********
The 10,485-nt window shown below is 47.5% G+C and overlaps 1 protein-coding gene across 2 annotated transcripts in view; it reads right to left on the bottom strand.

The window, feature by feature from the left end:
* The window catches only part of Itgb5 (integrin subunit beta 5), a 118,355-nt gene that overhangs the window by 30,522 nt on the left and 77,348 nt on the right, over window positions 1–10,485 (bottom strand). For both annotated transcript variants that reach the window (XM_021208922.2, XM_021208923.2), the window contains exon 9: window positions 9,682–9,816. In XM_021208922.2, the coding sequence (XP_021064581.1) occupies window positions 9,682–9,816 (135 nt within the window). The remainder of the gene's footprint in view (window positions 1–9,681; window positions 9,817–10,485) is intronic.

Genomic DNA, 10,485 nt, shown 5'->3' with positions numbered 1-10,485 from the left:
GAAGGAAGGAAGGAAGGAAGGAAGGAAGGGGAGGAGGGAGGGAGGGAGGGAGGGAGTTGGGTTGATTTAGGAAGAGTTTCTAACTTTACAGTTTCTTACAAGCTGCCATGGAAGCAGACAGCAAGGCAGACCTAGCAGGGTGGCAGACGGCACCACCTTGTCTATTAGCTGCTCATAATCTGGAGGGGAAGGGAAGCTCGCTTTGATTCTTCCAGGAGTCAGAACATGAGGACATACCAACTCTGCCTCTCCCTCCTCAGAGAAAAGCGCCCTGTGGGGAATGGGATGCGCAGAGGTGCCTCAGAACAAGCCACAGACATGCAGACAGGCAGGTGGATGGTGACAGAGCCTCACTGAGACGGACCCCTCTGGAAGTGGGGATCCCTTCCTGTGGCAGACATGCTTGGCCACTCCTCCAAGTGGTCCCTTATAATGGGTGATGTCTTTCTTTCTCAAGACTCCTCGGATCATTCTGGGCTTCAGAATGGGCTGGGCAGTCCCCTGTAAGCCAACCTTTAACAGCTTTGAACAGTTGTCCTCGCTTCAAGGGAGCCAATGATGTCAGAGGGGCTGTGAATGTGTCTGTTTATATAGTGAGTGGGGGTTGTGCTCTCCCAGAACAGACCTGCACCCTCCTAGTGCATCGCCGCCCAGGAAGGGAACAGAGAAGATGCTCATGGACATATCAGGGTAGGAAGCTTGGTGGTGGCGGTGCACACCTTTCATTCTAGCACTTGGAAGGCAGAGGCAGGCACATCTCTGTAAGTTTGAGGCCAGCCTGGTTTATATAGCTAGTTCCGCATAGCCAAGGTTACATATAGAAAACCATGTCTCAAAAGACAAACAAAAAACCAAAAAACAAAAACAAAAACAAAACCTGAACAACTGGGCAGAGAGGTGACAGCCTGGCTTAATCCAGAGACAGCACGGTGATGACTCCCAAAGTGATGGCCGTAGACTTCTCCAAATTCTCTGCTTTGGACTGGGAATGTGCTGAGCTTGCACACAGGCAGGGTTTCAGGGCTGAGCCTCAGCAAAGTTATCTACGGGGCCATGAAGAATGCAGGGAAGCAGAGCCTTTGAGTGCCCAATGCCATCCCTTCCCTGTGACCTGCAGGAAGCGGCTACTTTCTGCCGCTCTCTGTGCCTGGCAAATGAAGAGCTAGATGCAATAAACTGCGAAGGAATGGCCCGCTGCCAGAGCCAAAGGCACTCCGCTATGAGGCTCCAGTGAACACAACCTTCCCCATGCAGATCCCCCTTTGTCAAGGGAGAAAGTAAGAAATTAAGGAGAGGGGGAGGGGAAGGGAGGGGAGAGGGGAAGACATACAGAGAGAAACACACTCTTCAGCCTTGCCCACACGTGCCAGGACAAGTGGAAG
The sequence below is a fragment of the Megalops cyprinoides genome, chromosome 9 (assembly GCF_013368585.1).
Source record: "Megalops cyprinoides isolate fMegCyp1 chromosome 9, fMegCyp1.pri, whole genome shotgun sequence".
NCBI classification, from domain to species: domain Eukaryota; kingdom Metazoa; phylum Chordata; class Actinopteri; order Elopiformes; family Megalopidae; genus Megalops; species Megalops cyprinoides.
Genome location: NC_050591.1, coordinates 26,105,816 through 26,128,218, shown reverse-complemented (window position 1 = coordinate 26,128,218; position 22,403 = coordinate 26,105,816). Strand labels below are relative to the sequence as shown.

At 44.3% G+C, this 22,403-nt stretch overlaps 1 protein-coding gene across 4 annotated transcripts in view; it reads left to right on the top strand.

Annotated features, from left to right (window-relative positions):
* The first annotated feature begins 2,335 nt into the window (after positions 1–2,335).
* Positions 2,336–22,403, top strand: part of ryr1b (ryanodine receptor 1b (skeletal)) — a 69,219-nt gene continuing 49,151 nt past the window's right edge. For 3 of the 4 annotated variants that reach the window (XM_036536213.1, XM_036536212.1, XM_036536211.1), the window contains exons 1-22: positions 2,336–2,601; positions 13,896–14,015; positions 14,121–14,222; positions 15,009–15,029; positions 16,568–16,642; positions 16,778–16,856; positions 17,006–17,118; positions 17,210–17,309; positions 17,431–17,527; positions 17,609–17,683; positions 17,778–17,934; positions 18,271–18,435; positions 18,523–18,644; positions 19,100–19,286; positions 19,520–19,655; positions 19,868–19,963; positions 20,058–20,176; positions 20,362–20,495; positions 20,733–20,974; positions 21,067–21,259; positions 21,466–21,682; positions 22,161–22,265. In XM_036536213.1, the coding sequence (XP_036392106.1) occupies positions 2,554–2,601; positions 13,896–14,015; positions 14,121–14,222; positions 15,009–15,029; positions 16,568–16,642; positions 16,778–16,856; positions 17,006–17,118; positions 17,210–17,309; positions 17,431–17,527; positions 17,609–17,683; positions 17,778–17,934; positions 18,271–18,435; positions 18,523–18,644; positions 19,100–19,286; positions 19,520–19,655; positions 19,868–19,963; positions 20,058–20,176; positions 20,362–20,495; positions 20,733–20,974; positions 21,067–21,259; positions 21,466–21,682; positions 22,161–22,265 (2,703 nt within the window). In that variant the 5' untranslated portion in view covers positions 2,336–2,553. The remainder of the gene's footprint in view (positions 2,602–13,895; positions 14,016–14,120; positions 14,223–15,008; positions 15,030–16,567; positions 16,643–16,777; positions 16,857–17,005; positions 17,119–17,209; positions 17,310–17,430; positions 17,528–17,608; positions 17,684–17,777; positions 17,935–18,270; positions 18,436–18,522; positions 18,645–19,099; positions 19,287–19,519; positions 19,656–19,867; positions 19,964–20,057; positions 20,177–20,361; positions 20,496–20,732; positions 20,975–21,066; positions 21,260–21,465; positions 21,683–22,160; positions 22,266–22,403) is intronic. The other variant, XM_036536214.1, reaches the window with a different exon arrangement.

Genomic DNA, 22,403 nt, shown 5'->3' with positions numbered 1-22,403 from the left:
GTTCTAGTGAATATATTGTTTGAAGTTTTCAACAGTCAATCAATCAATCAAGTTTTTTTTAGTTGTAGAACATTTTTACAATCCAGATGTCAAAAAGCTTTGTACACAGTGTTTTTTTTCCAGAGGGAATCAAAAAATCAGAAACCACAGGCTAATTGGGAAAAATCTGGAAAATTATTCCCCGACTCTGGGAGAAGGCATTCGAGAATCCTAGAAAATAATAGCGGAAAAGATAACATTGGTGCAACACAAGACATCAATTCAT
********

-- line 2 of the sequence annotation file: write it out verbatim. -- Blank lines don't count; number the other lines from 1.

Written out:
The window, feature by feature from the left end: